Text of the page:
A new report has delivered a damning indictment of Myanmar’s judicial system, detailing judges sleeping through during testimony, defendants coerced into pleading guilty and most cases going to trial before legal counsel was organised for the accused. The report, published this month by the London-based legal support group Justice Base, was the culmination of more than 150 trial observations across four years in Yangon Region’s township and district courtrooms. Local legal professionals, employed by Justice Base as observers for the "Monitoring in Myanmar" report, documented rampant corruption in court administration, a culture of deference to police witnesses and judges, intervention in proceedings by other officials, and routine...

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    Week in Review: Scandal at the ICC, questions on Burundi...
    08.10.17
    Ephrem Rugiririza, JusticeInfo.Net

    The International Criminal Court is rocked by a huge scandal implicating its first Prosecutor, Luis Moreno Ocampo, while the Central African Republic pursues its difficult quest for justice and the suffering continues of Burundi’s people, being used as a rampart by a regime that sees threats everywhere. Eight international media, members of the European Investigative Collaboration (EIC), have conducted a six-month investigation into the secrets of the International Criminal Court (ICC) which makes serious allegations against its first Prosecutor, Luis Moreno Ocampo. As JusticeInfo editorial advisor Pierre Hazan writes, the investigation found that “in 2011 the International Criminal Court asked for Côte d’Ivoire’s ex-president...

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    Scandal rocks International Criminal Court
    08.10.17
    Pierre Hazan, JusticeInfo editorial advisor and professor at Neuchâtel University

    An enormous scandal has hit the International Criminal Court (ICC). After six months of investigations, eight international media of the European Investigative Collaboration (EIC) have produced findings that seriously undermine the ICC’s credibility and image of impartiality. They examined 40,000 confidential documents – diplomatic cables, banking documents and correspondence – obtained by French investigate website Mediapart. These documents throw for the first time a raw light on the political games of States around international justice and the dubious morality of Luis Moreno Ocampo, who was the ICC’s first Prosecutor from 2003 to 2012. Current ICC Prosecutor Fatou Bensouda, clearly embarrassed, issued a statement in which she...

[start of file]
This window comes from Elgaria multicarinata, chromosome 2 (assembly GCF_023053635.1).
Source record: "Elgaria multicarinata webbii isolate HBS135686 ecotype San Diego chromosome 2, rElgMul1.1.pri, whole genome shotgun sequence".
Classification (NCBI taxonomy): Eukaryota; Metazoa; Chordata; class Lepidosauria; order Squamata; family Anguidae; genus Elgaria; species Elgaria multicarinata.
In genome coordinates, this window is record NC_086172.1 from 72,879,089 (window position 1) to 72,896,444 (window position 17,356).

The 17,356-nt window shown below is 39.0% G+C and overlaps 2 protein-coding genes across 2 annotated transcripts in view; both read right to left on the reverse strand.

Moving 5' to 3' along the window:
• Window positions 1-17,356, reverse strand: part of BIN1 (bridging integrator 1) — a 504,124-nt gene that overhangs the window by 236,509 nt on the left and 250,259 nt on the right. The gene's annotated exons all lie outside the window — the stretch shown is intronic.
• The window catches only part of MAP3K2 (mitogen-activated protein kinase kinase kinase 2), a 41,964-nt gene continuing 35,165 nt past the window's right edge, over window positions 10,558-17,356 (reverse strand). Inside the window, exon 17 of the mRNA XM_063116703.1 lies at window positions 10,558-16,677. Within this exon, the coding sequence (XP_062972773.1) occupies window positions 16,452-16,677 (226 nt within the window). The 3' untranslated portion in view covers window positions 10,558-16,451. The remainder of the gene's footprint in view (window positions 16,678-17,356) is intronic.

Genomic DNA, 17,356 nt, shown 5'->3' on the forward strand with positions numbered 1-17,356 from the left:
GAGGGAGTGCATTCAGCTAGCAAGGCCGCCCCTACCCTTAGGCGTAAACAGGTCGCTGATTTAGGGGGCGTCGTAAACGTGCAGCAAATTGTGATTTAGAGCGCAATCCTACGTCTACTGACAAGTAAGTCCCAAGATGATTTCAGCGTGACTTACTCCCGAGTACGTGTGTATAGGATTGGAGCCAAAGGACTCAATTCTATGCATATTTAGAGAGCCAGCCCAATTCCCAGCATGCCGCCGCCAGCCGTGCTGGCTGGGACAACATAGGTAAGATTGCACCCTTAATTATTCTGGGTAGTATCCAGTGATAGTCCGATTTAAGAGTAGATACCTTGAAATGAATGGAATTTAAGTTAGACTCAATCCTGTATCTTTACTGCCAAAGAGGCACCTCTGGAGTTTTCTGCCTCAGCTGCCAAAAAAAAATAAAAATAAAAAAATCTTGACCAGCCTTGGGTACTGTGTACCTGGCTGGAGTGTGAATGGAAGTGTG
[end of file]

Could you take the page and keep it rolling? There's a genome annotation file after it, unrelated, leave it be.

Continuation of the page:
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    “Embattled Burundi government using impoverished people as...
    04.10.17
    JusticeInfo.net

    In Burundi, repression has been directed at all democrats in the country since 2015, even if there has been some ethnic targeting, according to French sociologist and African Great Lakes specialist André Guichaoua. He says the core hardliners of embattled President Nkurunziza’s government are still trying to use the country’s “impoverished and pressurized population” as a rampart against perceived foreign threats. JusticeInfo spoke to André Guichaoua:   JusticeInfo: What is your assessment of the current human rights situation in Burundi? Is there still a risk of genocide as some observers were saying last year? Guichaoua: It is very difficult to assess the risk in a region that is regularly hit by widespread massacres. But...

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    Liberian war victims to testify in US “Jungle Jabbah” case
    03.10.17
    Julia Crawford, JusticeInfo

    The trial has begun in the United States of Liberian national Mohammed Jabbateh (“Jungle Jabbah”), a Pennsylvania resident suspected of war crimes. The former ULIMO rebel commander is charged with two counts of fraud in immigration documents and two counts of perjury. Now that the jury has been selected, war crimes victims from Liberia are expected to start testifying before the Pennsylvania court. Alain Werner, a lawyer and co-founder of Swiss NGO Civitas Maxima, has been working for many years to help Liberian war victims get justice, and his organization is following this case closely. He spoke to JusticeInfo from Geneva: JusticeInfo: Why has Jabbateh been charged with perjury and fraud, rather than war crimes? Alain Werner: As...

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    Syria : “These are the Crimes we are Fleeing”
    03.10.17
    HRW

    Over the last six years the Syrian crisis has claimed the lives of an estimated 475,000 people as of July 2017, according to the Syrian Observatory for Human Rights. All sides to the conflict have committed serious crimes under international law amid a climate of impunity. A range of groups have actively documented violations of human rights and humanitarian law in Syria. In late 2016, the United Nations General Assembly also created a mechanism tasked with analyzing and collecting evidence of serious crimes committed in Syria suitable for use in future proceedings before any court or tribunal that may have a mandate over these crimes. But for the most part, the wealth of information and materials available has not helped to...